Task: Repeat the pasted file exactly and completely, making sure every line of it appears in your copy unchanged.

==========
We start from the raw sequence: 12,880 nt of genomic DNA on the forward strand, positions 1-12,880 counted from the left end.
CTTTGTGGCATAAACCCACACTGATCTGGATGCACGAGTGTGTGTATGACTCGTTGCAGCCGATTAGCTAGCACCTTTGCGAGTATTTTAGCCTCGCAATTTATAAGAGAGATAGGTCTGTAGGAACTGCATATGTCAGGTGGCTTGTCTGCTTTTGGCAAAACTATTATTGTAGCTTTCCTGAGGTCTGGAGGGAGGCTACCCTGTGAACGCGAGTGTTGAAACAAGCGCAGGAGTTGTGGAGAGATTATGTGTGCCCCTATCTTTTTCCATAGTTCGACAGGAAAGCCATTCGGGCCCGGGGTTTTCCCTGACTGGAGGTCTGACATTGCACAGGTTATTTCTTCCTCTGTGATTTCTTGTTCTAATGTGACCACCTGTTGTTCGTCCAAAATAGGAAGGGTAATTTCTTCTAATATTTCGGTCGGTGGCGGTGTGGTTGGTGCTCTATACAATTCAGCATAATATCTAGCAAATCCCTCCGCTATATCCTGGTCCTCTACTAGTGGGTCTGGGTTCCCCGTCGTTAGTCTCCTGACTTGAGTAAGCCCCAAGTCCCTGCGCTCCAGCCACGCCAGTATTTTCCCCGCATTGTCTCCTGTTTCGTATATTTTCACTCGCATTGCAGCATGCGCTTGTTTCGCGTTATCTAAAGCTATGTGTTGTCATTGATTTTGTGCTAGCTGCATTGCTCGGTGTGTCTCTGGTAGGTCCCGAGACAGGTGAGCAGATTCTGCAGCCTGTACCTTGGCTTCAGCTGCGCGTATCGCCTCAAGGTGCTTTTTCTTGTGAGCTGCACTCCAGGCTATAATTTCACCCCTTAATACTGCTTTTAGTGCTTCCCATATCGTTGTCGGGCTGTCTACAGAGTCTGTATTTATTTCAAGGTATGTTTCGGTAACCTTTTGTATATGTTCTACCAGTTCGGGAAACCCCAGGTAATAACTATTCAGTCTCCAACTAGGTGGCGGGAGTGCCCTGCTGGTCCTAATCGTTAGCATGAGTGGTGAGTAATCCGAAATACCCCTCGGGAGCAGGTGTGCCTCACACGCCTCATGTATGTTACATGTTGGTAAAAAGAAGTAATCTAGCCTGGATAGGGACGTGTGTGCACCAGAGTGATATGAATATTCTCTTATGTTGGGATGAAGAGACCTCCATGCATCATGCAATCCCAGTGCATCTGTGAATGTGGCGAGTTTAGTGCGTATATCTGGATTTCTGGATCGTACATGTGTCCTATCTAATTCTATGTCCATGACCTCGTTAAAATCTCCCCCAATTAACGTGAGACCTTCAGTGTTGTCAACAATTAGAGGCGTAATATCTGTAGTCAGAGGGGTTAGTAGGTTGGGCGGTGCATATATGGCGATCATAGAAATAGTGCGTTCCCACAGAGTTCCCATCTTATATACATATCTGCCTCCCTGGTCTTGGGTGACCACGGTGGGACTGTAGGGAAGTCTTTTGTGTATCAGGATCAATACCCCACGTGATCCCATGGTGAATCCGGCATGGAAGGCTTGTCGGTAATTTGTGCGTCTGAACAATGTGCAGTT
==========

We start from the raw sequence: 12,880 nt of genomic DNA on the forward strand, positions 1-12,880 counted from the left end.
CTTTGTGGCATAAACCCACACTGATCTGGATGCACGAGTGTGTGTATGACTCGTTGCAGCCGATTAGCTAGCACCTTTGCGAGTATTTTAGCCTCGCAATTTATAAGAGAGATAGGTCTGTAGGAACTGCATATGTCAGGTGGCTTGTCTGCTTTTGGCAAAACTATTATTGTAGCTTTCCTGAGGTCTGGAGGGAGGCTACCCTGTGAACGCGAGTGTTGAAACAAGCGCAGGAGTTGTGGAGAGATTATGTGTGCCCCTATCTTTTTCCATAGTTCGACAGGAAAGCCATTCGGGCCCGGGGTTTTCCCTGACTGGAGGTCTGACATTGCACAGGTTATTTCTTCCTCTGTGATTTCTTGTTCTAATGTGACCACCTGTTGTTCGTCCAAAATAGGAAGGGTAATTTCTTCTAATATTTCGGTCGGTGGCGGTGTGGTTGGTGCTCTATACAATTCAGCATAATATCTAGCAAATCCCTCCGCTATATCCTGGTCCTCTACTAGTGGGTCTGGGTTCCCCGTCGTTAGTCTCCTGACTTGAGTAAGCCCCAAGTCCCTGCGCTCCAGCCACGCCAGTATTTTCCCCGCATTGTCTCCTGTTTCGTATATTTTCACTCGCATTGCAGCATGCGCTTGTTTCGCGTTATCTAAAGCTATGTGTTGTCATTGATTTTGTGCTAGCTGCATTGCTCGGTGTGTCTCTGGTAGGTCCCGAGACAGGTGAGCAGATTCTGCAGCCTGTACCTTGGCTTCAGCTGCGCGTATCGCCTCAAGGTGCTTTTTCTTGTGAGCTGCACTCCAGGCTATAATTTCACCCCTTAATACTGCTTTTAGTGCTTCCCATATCGTTGTCGGGCTGTCTACAGAGTCTGTATTTATTTCAAGGTATGTTTCGGTAACCTTTTGTATATGTTCTACCAGTTCGGGAAACCCCAGGTAATAACTATTCAGTCTCCAACTAGGTGGCGGGAGTGCCCTGCTGGTCCTAATCGTTAGCATGAGTGGTGAGTAATCCGAAATACCCCTCGGGAGCAGGTGTGCCTCACACGCCTCATGTATGTTACATGTTGGTAAAAAGAAGTAATCTAGCCTGGATAGGGACGTGTGTGCACCAGAGTGATATGAATATTCTCTTATGTTGGGATGAAGAGACCTCCATGCATCATGCAATCCCAGTGCATCTGTGAATGTGGCGAGTTTAGTGCGTATATCTGGATTTCTGGATCGTACATGTGTCCTATCTAATTCTATGTCCATGACCTCGTTAAAATCTCCCCCAATTAACGTGAGACCTTCAGTGTTGTCAACAATTAGAGGCGTAATATCTGTAGTCAGAGGGGTTAGTAGGTTGGGCGGTGCATATATGGCGATCATAGAAATAGTGCGTTCCCACAGAGTTCCCATCTTATATACATATCTGCCTCCCTGGTCTTGGGTGACCACGGTGGGACTGTAGGGAAGTCTTTTGTGTATCAGGATCAATACCCCACGTGATCCCATGGTGAATCCGGCATGGAAGGCTTGTCGGTAATTTGTGCGTCTGAACAATGTGCAGTT